Resistance is also growing to the efforts of the auto industry to restart production in North America over the next several weeks. The Wall Street Journal reported Monday that General Motors, Ford and Fiat Chrysler are targeting May 18 to resume some production, after talks with leaders of the United Auto Workers (UAW) and Michigan Governor Gretchen Whitmer.
The automakers, working with the UAW, have already brought in “volunteers” to prepare plants for production. German and Asian-owned automakers are restarting their southern US and Mexican operations as early as this week. However, the supply chain for the North American auto industry has been disrupted by strikes by auto parts workers in Mexico and the US.
“For one fleeting moment last week, it looked as if the North American auto industry was about to come back to life,” the industry publication Automotive News reported, adding regretfully, “It did not.”
“Tesla, eager to recapture its recent sales momentum, attempted to restart its US supply chain of Midwestern parts makers, including a Faurecia injection molding plant in Saline, Mich., 50 miles from Detroit,” the publication said. But Faurecia's factory workers “balked at being called back, saying it appeared to some of them that they were being pressed into action despite unanswered questions about their safety from the coronavirus upon returning to plants.”
"None of us wants to go back because we think that it's not safe yet. We don't want to be the guinea pigs," a Faurecia employee who asked to remain anonymous told Automotive News.
Strikes have also spread across the maquiladora factories in the northern Mexican cities of Ciudad Juarez, Matamoros, Reynosa, Mexicali and other border towns after the deaths of at least 13 workers at plants owned by Michigan-based Lear Corporation.
In mid-March, FCA workers in Michigan, Ohio, Indiana and Windsor, Ontario launched a series of wildcat strikes and job actions, independently of the UAW and the Unifor union in Canada, which forced the closure of the auto industry.
“Until we did this nothing was happening,” a young worker at FCA’s Sterling Heights Assembly Plant in suburban Detroit told the WSWS. “It was the workers who got this thing going. On the news and in the e-mails, they made it seem like the company was doing something for us. When we finally walked out it was all of us that were walking out.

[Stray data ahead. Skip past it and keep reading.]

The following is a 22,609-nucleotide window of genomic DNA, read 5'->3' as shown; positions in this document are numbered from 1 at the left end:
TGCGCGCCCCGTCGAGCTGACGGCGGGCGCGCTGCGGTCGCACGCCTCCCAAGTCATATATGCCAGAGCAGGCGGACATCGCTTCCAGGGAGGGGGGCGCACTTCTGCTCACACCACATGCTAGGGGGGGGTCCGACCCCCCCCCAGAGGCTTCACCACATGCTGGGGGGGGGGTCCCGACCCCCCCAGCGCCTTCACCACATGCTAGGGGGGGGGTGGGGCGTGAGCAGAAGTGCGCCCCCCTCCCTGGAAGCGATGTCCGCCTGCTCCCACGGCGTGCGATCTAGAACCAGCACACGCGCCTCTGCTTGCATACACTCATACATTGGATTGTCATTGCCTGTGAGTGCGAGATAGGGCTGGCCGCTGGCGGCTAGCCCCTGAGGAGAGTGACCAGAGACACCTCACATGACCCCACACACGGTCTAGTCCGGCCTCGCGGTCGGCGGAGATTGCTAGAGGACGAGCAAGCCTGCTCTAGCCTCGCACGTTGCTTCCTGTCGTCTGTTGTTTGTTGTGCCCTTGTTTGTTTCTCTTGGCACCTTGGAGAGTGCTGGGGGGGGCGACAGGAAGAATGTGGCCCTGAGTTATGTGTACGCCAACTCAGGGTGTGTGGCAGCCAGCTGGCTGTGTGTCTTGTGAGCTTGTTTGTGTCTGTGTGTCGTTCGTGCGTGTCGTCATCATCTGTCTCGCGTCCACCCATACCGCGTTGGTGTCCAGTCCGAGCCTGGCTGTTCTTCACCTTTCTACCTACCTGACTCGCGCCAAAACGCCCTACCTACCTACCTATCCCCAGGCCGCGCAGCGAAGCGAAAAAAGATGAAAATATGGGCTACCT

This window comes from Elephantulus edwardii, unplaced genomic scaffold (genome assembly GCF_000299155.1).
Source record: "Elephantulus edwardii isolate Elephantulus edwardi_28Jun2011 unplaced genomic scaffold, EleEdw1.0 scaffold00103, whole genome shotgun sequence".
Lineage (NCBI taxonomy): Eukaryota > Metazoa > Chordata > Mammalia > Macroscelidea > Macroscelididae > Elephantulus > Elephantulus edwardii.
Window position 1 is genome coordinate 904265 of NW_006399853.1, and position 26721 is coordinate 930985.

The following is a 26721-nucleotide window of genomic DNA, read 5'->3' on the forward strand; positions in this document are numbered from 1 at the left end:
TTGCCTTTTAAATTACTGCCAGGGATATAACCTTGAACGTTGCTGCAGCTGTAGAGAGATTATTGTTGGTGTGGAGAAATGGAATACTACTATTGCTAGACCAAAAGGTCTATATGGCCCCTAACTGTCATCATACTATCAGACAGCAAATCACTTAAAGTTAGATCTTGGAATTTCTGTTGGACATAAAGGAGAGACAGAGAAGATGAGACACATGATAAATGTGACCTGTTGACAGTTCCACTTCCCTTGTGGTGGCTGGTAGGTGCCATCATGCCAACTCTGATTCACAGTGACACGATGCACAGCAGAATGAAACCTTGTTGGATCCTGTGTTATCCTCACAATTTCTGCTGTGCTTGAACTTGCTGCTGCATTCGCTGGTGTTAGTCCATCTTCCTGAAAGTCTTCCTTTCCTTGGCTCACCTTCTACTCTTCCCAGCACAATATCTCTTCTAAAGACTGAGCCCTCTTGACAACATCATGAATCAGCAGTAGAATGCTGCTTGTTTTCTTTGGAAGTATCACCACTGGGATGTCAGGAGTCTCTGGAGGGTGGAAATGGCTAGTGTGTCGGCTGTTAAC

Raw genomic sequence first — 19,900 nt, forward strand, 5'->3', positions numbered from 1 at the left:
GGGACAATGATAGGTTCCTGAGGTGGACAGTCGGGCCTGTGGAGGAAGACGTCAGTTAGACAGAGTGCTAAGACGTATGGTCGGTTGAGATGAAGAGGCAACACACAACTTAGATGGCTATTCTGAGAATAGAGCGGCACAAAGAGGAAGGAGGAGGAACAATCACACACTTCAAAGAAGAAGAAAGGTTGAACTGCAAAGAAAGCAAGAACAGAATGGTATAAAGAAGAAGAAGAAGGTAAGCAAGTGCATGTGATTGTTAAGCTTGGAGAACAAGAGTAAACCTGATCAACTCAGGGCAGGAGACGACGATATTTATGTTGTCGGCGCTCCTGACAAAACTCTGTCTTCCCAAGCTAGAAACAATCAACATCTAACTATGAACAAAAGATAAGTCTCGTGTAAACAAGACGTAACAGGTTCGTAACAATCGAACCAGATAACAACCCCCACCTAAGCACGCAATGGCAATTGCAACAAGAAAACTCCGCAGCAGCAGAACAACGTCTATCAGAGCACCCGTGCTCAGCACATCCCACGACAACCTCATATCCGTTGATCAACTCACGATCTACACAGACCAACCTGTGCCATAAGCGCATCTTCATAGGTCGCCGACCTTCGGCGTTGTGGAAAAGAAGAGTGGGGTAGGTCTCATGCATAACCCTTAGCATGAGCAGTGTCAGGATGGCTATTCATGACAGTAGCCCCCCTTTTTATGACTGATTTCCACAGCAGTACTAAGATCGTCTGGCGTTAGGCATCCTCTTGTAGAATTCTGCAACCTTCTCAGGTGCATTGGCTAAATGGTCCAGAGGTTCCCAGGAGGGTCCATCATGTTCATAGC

“The biggest reason they are pushing for people to go back is because they want to be making money.”
After the deaths of at least 24 FCA and Ford workers, the UAW is now trying to convince workers it is safe to return based on a few cosmetic “social distancing” measures in entryways and breakrooms. But the auto giants intend to use the crisis to slash thousands of jobs and impose new UAW-backed concessions to gain a competitive advantage in the struggle to dominate the new electric and self-driving vehicle markets.
The UAW and the other unions have done nothing to ensure the safety of workers. They are working closely with the corporations in an effort to get workers back on the job.
In every workplace, rank-and-file safety committees, independent of the corrupt unions, must be formed. These committees must demand no return to work in nonessential industries and a massive expansion of protective equipment and safety measures for essential workers.
At the same time, they must demand full income security and debt relief for those who are unemployed or furloughed, workers’ control over health and safety, in consultation with medical experts, and free and universal testing and medical treatment for all.
Instead of another bailout to the giant corporations and banks, which squandered trillions on stock buybacks, dividend payments and executive pay since the last bailout in 2008-09, these corporations should be transformed into public enterprises under the control of workers, with no compensation to their super-rich shareholders.